Accessibility is also fundamental to the principles of equal rights and social inclusion. It ensures that people with a wide range of disabilities, including visual, auditory, cognitive, and motor disabilities, can access and navigate websites, web applications, and other online content.
Web accessibility is not just important for people with disabilities. It can also benefit older people with age-related impairments, people with temporary injuries, or people using older devices. Moreover, making a website accessible can enhance user experience, improve search engine optimisation, and broaden the potential audience, which can ultimately benefit businesses and organisations.
Furthermore, web accessibility is not only a social responsibility but also a legal requirement in many countries.
The following are some of the key laws and guidelines related to web accessibility in Australia:
- The Disability Discrimination Act (DDA) 1992 is the primary legislation in Australia that prohibits discrimination against people with disabilities. It requires all organisations, including government agencies and private businesses, to provide equal access to services, facilities, and information to people with disabilities, including those accessing information and services online. The DDA covers web accessibility and requires organisations to make reasonable adjustments to ensure that their digital content is accessible to people with disabilities.
- The Web Content Accessibility Guidelines (WCAG) 2.1 is a global standard that provides guidelines and techniques for making web content more accessible. The Australian government has endorsed the WCAG as the standard for web accessibility. All government websites are required to meet at least Level AA of the WCAG.
- The Digital Transformation Agency (DTA) is a government agency responsible for developing and implementing policies and guidelines related to web accessibility. The DTA has created the Digital Service Standard, which outlines the requirements for all government digital services, including web accessibility.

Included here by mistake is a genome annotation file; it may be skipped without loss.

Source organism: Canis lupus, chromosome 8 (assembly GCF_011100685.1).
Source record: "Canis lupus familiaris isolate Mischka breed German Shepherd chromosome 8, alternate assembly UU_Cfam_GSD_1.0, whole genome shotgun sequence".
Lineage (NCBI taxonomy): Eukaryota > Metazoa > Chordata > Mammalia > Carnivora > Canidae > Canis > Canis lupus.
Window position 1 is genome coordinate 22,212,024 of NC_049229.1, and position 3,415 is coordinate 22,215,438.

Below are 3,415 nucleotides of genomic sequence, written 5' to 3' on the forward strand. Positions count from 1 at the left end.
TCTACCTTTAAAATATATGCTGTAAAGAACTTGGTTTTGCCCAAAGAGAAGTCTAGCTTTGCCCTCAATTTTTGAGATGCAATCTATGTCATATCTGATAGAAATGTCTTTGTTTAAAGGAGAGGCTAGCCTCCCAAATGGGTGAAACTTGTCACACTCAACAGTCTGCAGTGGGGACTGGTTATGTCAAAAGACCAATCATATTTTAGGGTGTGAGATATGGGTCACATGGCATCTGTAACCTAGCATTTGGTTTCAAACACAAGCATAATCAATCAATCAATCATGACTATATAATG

- The Australian Human Rights Commission (AHRC) is an independent statutory organization that promotes and protects human rights in Australia. The AHRC has the power to investigate and address complaints of discrimination related to web accessibility under the DDA.
In summary, organisations in Australia are required by law to ensure that their digital content is accessible to people with disabilities, and guidelines such as the WCAG 2.1 and the DTA Digital Service Standard provide detailed requirements on how to achieve this. The AHRC is responsible for enforcing web accessibility laws in Australia.
Web accessibility is crucial to ensure equal access to digital content for people with disabilities, promote social inclusion, comply with legal requirements, enhance user experience, and potentially benefit businesses and organisations.
Here are FPDNs 11 tips to set you on your web accessibility journey:
- Ensure that the website follows the Web Content Accessibility Guidelines (WCAG).
- Follow guidelines set by the World Wide Web Consortium (W2. Ensure that all images have alternative text descriptions for screen readers.
- Use headings and subheadings to structure content.
- Provide transcripts or closed captions for videos.
- Ensure that all form fields have clear labels and instructions.
- Use high contrast colors and avoid using color alone to convey meaning.
- Ensure that the website is keyboard accessible and can be navigated solely using the keyboard.
- Use descriptive link text that clearly describes the destination of the link.
- Provide options to increase text size and adjust other accessibility settings.
- Offer alternative formats or accommodations for individuals with disabilities.
- Conduct regular accessibility audits and testing to ensure continued compliance.
If you are still unsure where to start your web accessibility journey, contact us and we will try and point you in the right direction.
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